All in all, two good, if weird, hours of Trek.

    Scott
     
  2. Cap'n Claus

    Cap'n Claus Rear Admiral Rear Admiral

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    Also a couple of interesting bits not seen in syndication, unless they run the DVD prints: both The Man Trap and Charlie X sport main titles that carry the "created by Gene Roddenberry" credit, the "Star Trek" title shrinkage and all. Only these two episodes carry it and the "in episode" credits only shows Gene as producer. The prints used in syndication in the 80's as well as the VHS and laserdisc don't have this version and the in episode credits list Gene as creator and producer. I wonder why only these two episodes had this opening and not all of them? Especially considering the up front created by credit would be used in the second and third seasons.

    And for some odd reason, for The Man Trap only, Sick Bay is called the Dispensary.

    You guys all know this stuff, but it's fun (for me) to note.
     
  3. Cap'n Claus

    Cap'n Claus Rear Admiral Rear Admiral

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    Where No Man Has Gone Before: kind of a chore if only because I've seen this episode SO many times. And recently. But I didn't want to skip it.

    This is a huge step up from the first two episodes and really, IMO, should have been run first. Justman and Solow had gone on record about this one, saying it was to expository to be aired first and a pilot is made to sell the series, not necessarily to air. This, frankly, is ridiculous. You don't pour that much money, work and talent into a TV pilot with no intention of airing it. Even The cage intended to either air or be expanded into a feature. As for exposition, it's no more so than any other episode. It sets of the story, not the series premise. It doesn't spend a half hour introducing every single main character, it actually moves very quickly from the start to the main action and conflict. It's an excellent sci-fi story with lots of theatricality and an an awesome fistfight at the end.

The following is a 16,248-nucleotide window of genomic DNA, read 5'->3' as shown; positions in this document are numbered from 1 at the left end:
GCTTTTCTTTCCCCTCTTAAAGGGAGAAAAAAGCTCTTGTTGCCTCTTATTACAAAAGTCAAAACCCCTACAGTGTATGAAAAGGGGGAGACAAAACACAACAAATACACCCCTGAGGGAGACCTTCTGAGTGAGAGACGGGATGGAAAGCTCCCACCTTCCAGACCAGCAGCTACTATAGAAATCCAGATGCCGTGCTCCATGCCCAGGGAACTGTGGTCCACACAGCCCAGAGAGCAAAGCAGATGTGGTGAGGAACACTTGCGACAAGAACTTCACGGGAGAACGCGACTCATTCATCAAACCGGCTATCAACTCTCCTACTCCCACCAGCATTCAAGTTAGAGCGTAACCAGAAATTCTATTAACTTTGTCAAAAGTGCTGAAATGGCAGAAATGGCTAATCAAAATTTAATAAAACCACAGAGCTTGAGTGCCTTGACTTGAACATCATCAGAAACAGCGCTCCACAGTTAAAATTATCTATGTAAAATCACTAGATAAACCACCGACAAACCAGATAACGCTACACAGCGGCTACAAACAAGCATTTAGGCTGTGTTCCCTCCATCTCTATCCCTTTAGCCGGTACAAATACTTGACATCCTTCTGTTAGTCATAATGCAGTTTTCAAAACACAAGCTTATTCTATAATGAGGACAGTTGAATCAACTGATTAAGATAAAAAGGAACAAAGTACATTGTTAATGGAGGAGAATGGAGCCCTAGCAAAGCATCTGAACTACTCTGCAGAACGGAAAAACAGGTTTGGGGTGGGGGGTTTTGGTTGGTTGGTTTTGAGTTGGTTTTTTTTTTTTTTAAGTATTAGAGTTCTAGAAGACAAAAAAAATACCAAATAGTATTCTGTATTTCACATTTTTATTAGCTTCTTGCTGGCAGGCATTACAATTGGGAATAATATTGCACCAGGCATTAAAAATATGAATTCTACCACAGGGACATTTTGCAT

I can only imagine how viewers felt about the sudden changes three weeks in. Costumes, casting, the lack of main title narration all probably took a few people by surprise. Did people know it was the pilot episode? Would they have gotten than info from, say, TV Guide or something? It's a smashing episode with some extremely strong work by Bill Shatner. On his performance alone, I would have bought the series.